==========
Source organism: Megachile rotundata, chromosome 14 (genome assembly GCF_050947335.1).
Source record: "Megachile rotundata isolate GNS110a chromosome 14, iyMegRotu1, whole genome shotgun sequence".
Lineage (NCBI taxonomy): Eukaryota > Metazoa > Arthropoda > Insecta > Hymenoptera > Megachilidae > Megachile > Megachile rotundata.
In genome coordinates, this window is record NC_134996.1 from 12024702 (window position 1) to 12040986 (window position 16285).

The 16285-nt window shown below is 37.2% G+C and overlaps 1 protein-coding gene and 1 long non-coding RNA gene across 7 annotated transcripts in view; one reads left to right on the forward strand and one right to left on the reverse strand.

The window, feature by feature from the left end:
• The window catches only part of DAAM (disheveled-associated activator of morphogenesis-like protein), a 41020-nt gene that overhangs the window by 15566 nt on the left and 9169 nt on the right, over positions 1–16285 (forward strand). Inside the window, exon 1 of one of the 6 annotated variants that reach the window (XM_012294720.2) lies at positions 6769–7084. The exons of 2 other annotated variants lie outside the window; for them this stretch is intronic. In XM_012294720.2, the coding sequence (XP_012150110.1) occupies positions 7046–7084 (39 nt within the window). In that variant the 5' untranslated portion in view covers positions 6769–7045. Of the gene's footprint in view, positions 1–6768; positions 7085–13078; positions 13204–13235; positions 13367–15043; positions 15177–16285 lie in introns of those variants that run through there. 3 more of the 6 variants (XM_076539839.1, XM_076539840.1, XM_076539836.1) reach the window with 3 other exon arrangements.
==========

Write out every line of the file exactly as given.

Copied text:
Source organism: Megachile rotundata, chromosome 14 (genome assembly GCF_050947335.1).
Source record: "Megachile rotundata isolate GNS110a chromosome 14, iyMegRotu1, whole genome shotgun sequence".
Lineage (NCBI taxonomy): Eukaryota > Metazoa > Arthropoda > Insecta > Hymenoptera > Megachilidae > Megachile > Megachile rotundata.
In genome coordinates, this window is record NC_134996.1 from 12024702 (window position 1) to 12040986 (window position 16285).

The 16285-nt window shown below is 37.2% G+C and overlaps 1 protein-coding gene and 1 long non-coding RNA gene across 7 annotated transcripts in view; one reads left to right on the forward strand and one right to left on the reverse strand.

The window, feature by feature from the left end:
• The window catches only part of DAAM (disheveled-associated activator of morphogenesis-like protein), a 41020-nt gene that overhangs the window by 15566 nt on the left and 9169 nt on the right, over positions 1–16285 (forward strand). Inside the window, exon 1 of one of the 6 annotated variants that reach the window (XM_012294720.2) lies at positions 6769–7084. The exons of 2 other annotated variants lie outside the window; for them this stretch is intronic. In XM_012294720.2, the coding sequence (XP_012150110.1) occupies positions 7046–7084 (39 nt within the window). In that variant the 5' untranslated portion in view covers positions 6769–7045. Of the gene's footprint in view, positions 1–6768; positions 7085–13078; positions 13204–13235; positions 13367–15043; positions 15177–16285 lie in introns of those variants that run through there. 3 more of the 6 variants (XM_076539839.1, XM_076539840.1, XM_076539836.1) reach the window with 3 other exon arrangements.